285 Waiver Option:

If a student has taken and passed a graduate level-research methods course AND completed a thesis or dissertation as part of a previous graduate degree (as documented by an official transcript), the student can petition the iSchool Graduate Advisor to waive the LIBR 285 requirement. A waiver, if granted, does not reduce the total units required for the MLIS degree. See Waiver option

Course Requirements

Students' work will be evaluated according to the following specific criteria:
Identify research problem, conduct critical literature review and analysis, collect data, develop a conceptual hypothesis and theory, and produce a formalized research proposal or a research report.
The course Canvas site will offer more specific rubrics for the written assignments.

IRB Training Requirement
Complete the National Institute of Health’s online workshop titled: “Protecting Human Research Participants (PHRP).” Completion of this workshop is required by all San José State University faculty and students intending to do research with living human subjects. The IRB training is only graded on a pass/fail basis. The course can be located at: phrp.nihtraining.com/users/login.php link goes to non-SJSU web site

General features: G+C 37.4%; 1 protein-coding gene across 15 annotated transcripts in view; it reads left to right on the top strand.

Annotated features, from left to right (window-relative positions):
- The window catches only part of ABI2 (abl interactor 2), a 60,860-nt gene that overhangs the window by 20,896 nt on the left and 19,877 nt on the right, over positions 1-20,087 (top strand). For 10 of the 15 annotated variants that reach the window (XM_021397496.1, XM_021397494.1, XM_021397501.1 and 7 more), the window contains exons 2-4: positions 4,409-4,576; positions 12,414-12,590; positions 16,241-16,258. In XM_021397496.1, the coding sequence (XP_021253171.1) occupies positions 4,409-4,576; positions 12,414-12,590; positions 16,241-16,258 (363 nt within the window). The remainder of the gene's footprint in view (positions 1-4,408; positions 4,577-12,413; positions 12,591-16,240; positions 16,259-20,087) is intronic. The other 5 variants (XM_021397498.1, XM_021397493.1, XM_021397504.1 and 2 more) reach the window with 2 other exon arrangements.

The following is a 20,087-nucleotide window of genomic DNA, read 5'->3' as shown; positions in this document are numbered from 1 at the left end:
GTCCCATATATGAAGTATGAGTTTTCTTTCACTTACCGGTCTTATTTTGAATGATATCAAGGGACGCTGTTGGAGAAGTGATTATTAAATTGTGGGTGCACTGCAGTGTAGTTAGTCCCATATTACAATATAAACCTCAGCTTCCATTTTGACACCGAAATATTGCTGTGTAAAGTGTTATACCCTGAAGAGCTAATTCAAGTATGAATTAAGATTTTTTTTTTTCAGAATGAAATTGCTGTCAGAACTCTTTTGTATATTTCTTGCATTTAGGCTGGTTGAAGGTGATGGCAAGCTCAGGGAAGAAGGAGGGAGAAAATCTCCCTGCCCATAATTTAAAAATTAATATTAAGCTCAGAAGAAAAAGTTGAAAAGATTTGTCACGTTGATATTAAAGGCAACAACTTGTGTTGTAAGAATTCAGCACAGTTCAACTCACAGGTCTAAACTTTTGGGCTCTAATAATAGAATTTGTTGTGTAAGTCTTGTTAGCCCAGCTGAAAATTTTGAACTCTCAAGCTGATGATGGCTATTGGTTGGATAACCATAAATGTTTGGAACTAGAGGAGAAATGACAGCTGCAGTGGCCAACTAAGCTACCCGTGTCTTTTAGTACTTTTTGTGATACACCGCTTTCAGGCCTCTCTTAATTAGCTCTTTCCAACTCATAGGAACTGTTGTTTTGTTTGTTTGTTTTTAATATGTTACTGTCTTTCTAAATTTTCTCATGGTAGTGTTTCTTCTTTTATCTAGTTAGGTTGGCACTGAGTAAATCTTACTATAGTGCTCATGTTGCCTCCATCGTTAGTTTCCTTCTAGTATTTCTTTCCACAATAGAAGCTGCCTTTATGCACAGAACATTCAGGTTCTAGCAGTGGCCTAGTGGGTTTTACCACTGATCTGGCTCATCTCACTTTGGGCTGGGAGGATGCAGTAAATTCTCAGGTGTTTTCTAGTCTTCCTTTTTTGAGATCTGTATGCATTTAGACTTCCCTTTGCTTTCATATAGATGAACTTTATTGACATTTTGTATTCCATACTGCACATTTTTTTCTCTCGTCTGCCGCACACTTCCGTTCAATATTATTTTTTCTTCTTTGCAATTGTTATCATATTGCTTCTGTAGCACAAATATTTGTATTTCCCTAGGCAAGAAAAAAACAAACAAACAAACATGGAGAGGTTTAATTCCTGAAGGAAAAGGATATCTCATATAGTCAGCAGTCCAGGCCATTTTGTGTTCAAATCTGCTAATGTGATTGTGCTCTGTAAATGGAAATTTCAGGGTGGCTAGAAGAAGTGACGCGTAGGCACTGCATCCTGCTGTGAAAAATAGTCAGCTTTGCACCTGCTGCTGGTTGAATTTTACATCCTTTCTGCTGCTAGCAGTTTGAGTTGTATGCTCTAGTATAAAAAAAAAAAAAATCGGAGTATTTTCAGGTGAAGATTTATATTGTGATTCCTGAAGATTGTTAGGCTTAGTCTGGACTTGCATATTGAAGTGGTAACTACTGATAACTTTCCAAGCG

Course Calendar
(Subject to change: the Canvas site will be considered the most current source for deadlines)

Jan 26 first day of classes (introductions)
Jan 31-Feb 6 Research Methods  
Feb 7-Feb 12 Reference Resources Resource Review Due Feb. 12
Feb 13-Feb 20 Primary & Secondary Sources  
Feb 21-Feb 27 Bibliographic Critique Annotated Bibliography Feb. 27